Public Debt in Australia
Australia - Public Debt
Government delivers stimulatory budget to boost recovery
On 11 May, the government unveiled its 2021–2022 budget, amid an ongoing and stronger-than-expected economic recovery from the downturn caused by the pandemic. In a bid to accelerate growth and drive the unemployment rate down, the government plans to ramp up spending and extend tax breaks, in tandem with the Central Bank’s ultra-loose stance consisting of record-low interest rates and a massive bond-buying program. The expected underlying cash deficit for the 12 months through June 2022 amounts to a sizable AUD 106.6 billion (around 5.0% of GDP). However, as the country boasts a strong record of prudent fiscal policies and low levels of public debt, the impact on fiscal risks is likely to be limited.
The main areas of stimulus are focused on infrastructure, the aged care sector and tax breaks for households and businesses. Over AUD 15 billion have been set aside for infrastructure projects such as roads and railways, with a view to improving productivity. Almost AUD 8 billion will be used to extend tax relief to low- and middle-income earners, while around AUD 18 billion have been earmarked for the employment-intensive aged care sector. Meanwhile, close to AUD 21 billion will be used to extend expensing and loss carryback measures for a further 12 months, in a bid to give some financial respite to crisis-hit companies. Lastly, the hard-hit tourism and education sectors have been granted just over AUD 2 billion in support, while almost AUD 2 billion have been reserved for the Covid-19 vaccination campaign.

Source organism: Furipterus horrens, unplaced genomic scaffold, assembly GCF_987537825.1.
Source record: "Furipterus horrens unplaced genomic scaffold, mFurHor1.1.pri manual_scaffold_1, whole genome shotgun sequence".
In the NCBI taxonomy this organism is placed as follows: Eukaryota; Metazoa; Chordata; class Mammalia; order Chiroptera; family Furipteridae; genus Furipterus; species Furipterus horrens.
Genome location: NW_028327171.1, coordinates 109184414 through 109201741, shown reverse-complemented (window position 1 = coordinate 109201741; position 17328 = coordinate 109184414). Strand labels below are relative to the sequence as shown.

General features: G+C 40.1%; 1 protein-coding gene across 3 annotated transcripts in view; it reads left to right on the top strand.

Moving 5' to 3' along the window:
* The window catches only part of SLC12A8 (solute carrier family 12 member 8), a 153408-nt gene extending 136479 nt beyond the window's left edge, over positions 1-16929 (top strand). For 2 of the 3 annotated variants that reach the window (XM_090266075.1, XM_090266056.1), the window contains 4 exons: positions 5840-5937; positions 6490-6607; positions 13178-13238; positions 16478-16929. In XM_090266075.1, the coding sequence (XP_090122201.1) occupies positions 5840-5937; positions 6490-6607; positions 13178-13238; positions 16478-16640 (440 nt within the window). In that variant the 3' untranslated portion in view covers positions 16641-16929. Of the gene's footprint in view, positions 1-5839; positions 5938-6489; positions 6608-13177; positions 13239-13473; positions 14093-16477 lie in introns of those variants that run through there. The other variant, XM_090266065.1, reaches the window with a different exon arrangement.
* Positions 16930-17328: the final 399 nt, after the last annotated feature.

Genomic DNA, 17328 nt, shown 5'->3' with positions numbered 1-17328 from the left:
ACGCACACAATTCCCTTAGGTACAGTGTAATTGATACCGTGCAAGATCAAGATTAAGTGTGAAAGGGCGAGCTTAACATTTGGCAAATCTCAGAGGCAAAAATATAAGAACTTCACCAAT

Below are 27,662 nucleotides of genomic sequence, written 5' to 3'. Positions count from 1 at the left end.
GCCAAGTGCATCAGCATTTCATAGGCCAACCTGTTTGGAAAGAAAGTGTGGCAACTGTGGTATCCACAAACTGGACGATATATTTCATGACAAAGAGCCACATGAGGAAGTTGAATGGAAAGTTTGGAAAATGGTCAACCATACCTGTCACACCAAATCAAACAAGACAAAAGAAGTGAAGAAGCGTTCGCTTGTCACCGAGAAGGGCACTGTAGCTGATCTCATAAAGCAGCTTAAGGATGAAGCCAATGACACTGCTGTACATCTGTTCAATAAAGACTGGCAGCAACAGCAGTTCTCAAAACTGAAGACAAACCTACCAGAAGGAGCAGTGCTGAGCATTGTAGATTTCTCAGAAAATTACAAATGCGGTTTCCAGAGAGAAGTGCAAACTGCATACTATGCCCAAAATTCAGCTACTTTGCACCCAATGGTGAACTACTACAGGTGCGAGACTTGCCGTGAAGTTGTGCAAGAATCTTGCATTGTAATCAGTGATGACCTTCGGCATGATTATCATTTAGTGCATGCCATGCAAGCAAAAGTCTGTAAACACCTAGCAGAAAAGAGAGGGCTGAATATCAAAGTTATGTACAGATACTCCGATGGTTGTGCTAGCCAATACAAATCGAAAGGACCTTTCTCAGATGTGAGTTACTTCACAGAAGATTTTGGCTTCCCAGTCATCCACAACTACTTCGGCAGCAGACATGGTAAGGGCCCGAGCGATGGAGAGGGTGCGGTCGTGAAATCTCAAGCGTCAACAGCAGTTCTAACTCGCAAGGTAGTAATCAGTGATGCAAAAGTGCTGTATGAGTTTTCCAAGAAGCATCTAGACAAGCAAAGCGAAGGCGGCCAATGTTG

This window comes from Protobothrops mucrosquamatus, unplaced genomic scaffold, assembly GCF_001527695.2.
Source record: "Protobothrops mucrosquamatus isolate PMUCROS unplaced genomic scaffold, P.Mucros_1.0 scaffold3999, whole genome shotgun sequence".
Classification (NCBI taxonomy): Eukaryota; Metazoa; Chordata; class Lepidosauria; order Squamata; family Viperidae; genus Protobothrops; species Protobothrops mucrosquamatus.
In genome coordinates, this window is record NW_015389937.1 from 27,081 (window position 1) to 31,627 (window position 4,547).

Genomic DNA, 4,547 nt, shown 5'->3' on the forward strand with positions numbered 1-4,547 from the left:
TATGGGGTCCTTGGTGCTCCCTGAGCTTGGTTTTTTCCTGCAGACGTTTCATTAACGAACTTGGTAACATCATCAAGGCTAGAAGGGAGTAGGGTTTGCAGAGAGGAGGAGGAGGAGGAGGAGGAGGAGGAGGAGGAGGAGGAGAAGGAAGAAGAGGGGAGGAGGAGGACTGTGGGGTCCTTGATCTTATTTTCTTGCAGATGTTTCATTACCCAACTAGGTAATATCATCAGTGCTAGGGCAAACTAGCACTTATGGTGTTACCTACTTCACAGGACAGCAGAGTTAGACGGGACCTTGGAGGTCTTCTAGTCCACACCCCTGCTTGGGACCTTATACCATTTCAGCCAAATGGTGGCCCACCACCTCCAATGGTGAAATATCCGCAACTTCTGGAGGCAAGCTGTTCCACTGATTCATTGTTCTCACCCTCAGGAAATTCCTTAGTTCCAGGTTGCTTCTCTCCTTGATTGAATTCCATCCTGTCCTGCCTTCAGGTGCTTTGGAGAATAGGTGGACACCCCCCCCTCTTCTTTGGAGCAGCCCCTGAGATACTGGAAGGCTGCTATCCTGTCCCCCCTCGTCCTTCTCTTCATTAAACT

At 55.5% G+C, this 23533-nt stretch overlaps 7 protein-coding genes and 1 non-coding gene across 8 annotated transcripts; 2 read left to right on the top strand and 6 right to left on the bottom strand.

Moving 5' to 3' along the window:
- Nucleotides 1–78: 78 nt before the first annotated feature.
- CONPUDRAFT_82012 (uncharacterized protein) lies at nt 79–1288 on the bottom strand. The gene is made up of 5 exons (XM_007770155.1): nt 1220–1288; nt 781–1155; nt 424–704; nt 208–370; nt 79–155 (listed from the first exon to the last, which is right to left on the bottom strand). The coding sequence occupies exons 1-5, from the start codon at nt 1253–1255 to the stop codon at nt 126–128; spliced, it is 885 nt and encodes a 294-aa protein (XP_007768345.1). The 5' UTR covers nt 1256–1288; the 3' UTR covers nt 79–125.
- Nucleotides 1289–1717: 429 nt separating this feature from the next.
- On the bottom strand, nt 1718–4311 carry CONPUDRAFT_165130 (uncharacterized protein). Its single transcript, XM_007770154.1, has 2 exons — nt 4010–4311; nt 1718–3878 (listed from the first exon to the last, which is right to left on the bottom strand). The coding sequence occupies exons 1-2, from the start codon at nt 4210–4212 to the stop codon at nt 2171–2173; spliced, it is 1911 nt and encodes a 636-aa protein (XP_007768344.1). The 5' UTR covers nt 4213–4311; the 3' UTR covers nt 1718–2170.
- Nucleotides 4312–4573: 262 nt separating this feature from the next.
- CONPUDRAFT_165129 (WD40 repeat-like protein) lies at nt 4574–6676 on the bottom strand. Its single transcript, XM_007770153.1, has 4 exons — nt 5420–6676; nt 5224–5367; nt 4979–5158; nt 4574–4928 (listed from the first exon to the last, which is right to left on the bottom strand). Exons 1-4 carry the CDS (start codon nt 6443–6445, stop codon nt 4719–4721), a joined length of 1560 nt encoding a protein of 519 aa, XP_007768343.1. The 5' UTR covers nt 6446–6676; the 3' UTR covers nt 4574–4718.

Commenting on the government’s plans, economists at ANZ stated:
“The budget contains a lot more spending than we expected. This creates upside risk to the growth outlook, which is intentional. But it also increases the risk of overheating down the track. It will do little to dissuade the market from thinking RBA rate hikes will come sooner than 2024.”
FocusEconomics panelists project the fiscal deficit to come in at 8.3% of GDP in 2021. In 2022, the fiscal deficit is seen narrowing to 4.9% of GDP.
Australia - Public Debt Data
|Public Debt (% of GDP)||37.7||40.5||41.1||41.5||45.0|
5 years of economic forecasts for more than 30 economic indicators.
|Bond Yield||1.37||1.47 %||Dec 31|
|Exchange Rate||0.70||0.05 %||Dec 31|
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August 9, 2022
The Westpac-Melbourne Institute consumer sentiment index decreased to 81.2 in August from 83.8 in July, marking the lowest reading since August 2020.
August 9, 2022
The business confidence index produced by National Australia Bank (NAB) rose to 7.0 points in July from 1..4 points in June.
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Retail sales growth expanded 0.2% in month-on-month seasonally-adjusted terms in June, down from May’s 0.7% increase. Looking at the details of the release, household goods and department store sales fell in June, as did food retailing.
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At its monetary policy meeting on 2 August, the Reserve Bank of Australia (RBA) hiked the official cash rate (OCR) from 1.35% to 1.85%, as had been widely expected by markets.
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